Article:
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Posted: Sun, 01/03/2016 - 15:27 | The New Normal

How can you accommodate what you don’t see? Just because a disability isn’t always visual doesn’t mean it should be ignored. In fact, in our experience, it’s a time for an employer, whether large or small, to shine. We frequently hear that hiring people with disabilities makes good business sense. It’s common to think of employees with disabilities as individuals who are in a wheelchair or blind. But what happens when the disability isn’t visible?

It’s not obviously apparent when you hire someone that they have a hidden or mental disability. There’s no label that says "HELLO! I’m a qualified employee who is prone to panic attacks." It’d be illegal if there was. It’s a personal choice for that employee to disclose their disability. The Americans with Disabilities Act protects that right.

However, we’ve seen that our employees like to talk about their individual disability in a safe space.

Posted: Fri, 12/25/2015 - 18:16 | The New Normal

Editor's Note: This blog originally appeared on Forbes.com

We’re used to talking about the Israeli tech ecosystem as the Startup Nation, focusing on the young country’s ability to quickly launch and scale innovative ideas and build companies from the ground up. Tech giants like Facebook, Google, and Apple understand the role the Startup Nation plays globally and they routinely acquire startups here.

What’s sometimes lost in the cool-whiz-bang-awesomeness of some of the startups coming out of Israel is the fact that some of these companies are dramatically changing lives. Israel has an entire tech sector dedicated to enabling the disabled. The impact Israeli tech has on people is almost biblical in nature: whether it’s helping quadriplegics to walk (and look their loved ones directly in the eyes or use their hands or move more efficiently) or the deaf to hear and the vision-impaired to see, Israel is a leading medical innovator.

Posted: Tue, 12/22/2015 - 15:06 | The New Normal

1. February is Jewish Disabilities Awareness & Inclusion Month (JDAIM). It’s the time when those of us who care about Jews with disabilities should be going all out to build our inclusion skills and resources, as well as to offer speakers and films for the community. Doing it right, however, takes some planning. So download your free guide to JDAIM today by going here. It’s quick and easy to read the guide and you can do it from a beach or vacation spot anywhere. So put aside the novel for a fifteen minutes, and get your creative juices flowing early so you can make a positive difference in February!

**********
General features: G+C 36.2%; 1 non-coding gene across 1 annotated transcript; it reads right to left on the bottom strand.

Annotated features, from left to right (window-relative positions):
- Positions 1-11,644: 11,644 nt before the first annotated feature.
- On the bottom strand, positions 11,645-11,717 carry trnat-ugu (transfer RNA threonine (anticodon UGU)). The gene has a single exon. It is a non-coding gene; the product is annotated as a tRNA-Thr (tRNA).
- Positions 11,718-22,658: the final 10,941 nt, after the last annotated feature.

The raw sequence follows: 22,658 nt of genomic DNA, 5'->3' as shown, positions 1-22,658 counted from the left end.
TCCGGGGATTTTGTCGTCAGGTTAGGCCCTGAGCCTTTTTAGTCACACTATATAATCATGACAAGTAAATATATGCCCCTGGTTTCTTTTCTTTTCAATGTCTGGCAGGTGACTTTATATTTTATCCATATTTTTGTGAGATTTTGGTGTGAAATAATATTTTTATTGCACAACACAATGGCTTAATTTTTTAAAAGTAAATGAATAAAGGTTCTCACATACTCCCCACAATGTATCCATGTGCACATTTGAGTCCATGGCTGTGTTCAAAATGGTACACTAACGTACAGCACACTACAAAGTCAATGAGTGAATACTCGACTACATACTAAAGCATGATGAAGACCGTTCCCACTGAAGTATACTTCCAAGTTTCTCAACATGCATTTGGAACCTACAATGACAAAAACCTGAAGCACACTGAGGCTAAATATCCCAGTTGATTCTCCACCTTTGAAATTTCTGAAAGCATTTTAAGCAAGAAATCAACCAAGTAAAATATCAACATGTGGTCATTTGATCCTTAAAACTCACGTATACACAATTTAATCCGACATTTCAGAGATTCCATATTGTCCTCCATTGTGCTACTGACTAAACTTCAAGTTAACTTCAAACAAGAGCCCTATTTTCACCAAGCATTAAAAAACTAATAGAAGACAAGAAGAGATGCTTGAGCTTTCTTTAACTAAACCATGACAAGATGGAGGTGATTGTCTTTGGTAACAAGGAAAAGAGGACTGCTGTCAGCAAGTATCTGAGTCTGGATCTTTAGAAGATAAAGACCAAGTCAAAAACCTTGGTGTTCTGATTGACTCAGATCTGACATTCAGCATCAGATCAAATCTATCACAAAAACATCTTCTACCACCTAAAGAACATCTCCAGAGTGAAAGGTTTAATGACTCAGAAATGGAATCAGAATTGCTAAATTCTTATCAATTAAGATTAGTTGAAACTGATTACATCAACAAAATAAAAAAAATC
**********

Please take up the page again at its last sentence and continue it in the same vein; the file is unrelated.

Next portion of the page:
Posted: Mon, 12/21/2015 - 14:59 | The New Normal

Suppose I asked you “What did you do yesterday?”

You list 19 activities, yet I counted 173 activities while videotaping you yesterday.  Why the discrepancy?

Writing our Own Story

Every day, we decide what’s important enough to remember. Over time, we weave our “story” from memories, feelings and interpretations of events that we have perhaps unconsciously selected. We tend to make our version of the truth into absolute truth. 

Posted: Wed, 12/16/2015 - 08:29 | The New Normal

No one had ever asked to take a selfie with Yarin, a 19-year-old boy with autism. But when his mother arranged for him to spend one week at the Israeli-American Council’s Machane Kachol Lavan summer camp, the resulting understanding and friendship changed everyone.

Posted: Tue, 12/15/2015 - 11:20 | The New Normal

Editor's Note: As the cold of winter approaches, many parents are thinking about summer and what camps are available for children with disabilities. This week we'll share several blogs about Jewish camping for children and teens of all abilities.

When I was first invited to staff the new Tikvah inclusion program at Camp Ramah Darom and was asked to describe it, I said, “The Tikvah program provides additional support to campers who may not be able to succeed on their own.” Even though I had worked with programs for kids with disabilities in the past—both in schools and in summer camp settings—I realize now that when the summer began, I didn’t fully understand the meaning of support.